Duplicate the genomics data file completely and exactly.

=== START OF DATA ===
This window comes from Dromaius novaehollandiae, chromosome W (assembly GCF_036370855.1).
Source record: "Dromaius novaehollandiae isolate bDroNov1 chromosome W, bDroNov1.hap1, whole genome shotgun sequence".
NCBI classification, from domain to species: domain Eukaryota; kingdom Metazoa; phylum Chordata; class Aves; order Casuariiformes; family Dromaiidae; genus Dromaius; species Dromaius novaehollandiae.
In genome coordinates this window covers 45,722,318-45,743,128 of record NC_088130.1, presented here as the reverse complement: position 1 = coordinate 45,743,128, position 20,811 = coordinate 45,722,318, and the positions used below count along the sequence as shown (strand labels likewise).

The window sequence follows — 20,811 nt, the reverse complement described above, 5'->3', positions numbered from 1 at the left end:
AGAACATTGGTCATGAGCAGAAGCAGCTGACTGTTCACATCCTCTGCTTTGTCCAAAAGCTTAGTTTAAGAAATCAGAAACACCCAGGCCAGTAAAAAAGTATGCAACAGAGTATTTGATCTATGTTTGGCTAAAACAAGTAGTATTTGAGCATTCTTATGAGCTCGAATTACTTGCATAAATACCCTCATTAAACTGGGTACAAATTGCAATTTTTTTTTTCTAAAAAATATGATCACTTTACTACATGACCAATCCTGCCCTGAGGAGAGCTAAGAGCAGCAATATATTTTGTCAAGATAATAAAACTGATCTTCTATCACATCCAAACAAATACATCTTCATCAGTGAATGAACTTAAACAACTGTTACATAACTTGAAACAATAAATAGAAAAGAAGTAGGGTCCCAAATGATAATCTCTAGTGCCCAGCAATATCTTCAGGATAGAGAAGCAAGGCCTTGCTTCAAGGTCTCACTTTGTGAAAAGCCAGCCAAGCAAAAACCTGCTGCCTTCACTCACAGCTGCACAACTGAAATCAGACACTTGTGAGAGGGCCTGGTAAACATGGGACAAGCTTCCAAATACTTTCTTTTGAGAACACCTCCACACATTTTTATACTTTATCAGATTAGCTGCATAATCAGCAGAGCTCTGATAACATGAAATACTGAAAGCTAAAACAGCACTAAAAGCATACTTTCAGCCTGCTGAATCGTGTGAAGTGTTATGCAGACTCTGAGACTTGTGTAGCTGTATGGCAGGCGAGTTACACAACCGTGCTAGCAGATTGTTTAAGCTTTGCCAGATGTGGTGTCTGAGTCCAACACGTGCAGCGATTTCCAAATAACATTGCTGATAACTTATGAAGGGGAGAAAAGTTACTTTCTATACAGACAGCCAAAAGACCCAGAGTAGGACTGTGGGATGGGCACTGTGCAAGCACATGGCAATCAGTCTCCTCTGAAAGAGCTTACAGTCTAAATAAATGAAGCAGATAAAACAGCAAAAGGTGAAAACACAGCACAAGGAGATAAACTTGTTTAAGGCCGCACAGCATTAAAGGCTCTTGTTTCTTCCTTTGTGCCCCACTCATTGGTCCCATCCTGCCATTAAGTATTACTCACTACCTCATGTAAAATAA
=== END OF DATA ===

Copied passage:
This window comes from Dromaius novaehollandiae, chromosome W (assembly GCF_036370855.1).
Source record: "Dromaius novaehollandiae isolate bDroNov1 chromosome W, bDroNov1.hap1, whole genome shotgun sequence".
NCBI classification, from domain to species: domain Eukaryota; kingdom Metazoa; phylum Chordata; class Aves; order Casuariiformes; family Dromaiidae; genus Dromaius; species Dromaius novaehollandiae.
In genome coordinates this window covers 45,722,318-45,743,128 of record NC_088130.1, presented here as the reverse complement: position 1 = coordinate 45,743,128, position 20,811 = coordinate 45,722,318, and the positions used below count along the sequence as shown (strand labels likewise).

The window sequence follows — 20,811 nt, the reverse complement described above, 5'->3', positions numbered from 1 at the left end:
AGAACATTGGTCATGAGCAGAAGCAGCTGACTGTTCACATCCTCTGCTTTGTCCAAAAGCTTAGTTTAAGAAATCAGAAACACCCAGGCCAGTAAAAAAGTATGCAACAGAGTATTTGATCTATGTTTGGCTAAAACAAGTAGTATTTGAGCATTCTTATGAGCTCGAATTACTTGCATAAATACCCTCATTAAACTGGGTACAAATTGCAATTTTTTTTTTCTAAAAAATATGATCACTTTACTACATGACCAATCCTGCCCTGAGGAGAGCTAAGAGCAGCAATATATTTTGTCAAGATAATAAAACTGATCTTCTATCACATCCAAACAAATACATCTTCATCAGTGAATGAACTTAAACAACTGTTACATAACTTGAAACAATAAATAGAAAAGAAGTAGGGTCCCAAATGATAATCTCTAGTGCCCAGCAATATCTTCAGGATAGAGAAGCAAGGCCTTGCTTCAAGGTCTCACTTTGTGAAAAGCCAGCCAAGCAAAAACCTGCTGCCTTCACTCACAGCTGCACAACTGAAATCAGACACTTGTGAGAGGGCCTGGTAAACATGGGACAAGCTTCCAAATACTTTCTTTTGAGAACACCTCCACACATTTTTATACTTTATCAGATTAGCTGCATAATCAGCAGAGCTCTGATAACATGAAATACTGAAAGCTAAAACAGCACTAAAAGCATACTTTCAGCCTGCTGAATCGTGTGAAGTGTTATGCAGACTCTGAGACTTGTGTAGCTGTATGGCAGGCGAGTTACACAACCGTGCTAGCAGATTGTTTAAGCTTTGCCAGATGTGGTGTCTGAGTCCAACACGTGCAGCGATTTCCAAATAACATTGCTGATAACTTATGAAGGGGAGAAAAGTTACTTTCTATACAGACAGCCAAAAGACCCAGAGTAGGACTGTGGGATGGGCACTGTGCAAGCACATGGCAATCAGTCTCCTCTGAAAGAGCTTACAGTCTAAATAAATGAAGCAGATAAAACAGCAAAAGGTGAAAACACAGCACAAGGAGATAAACTTGTTTAAGGCCGCACAGCATTAAAGGCTCTTGTTTCTTCCTTTGTGCCCCACTCATTGGTCCCATCCTGCCATTAAGTATTACTCACTACCTCATGTAAAATAA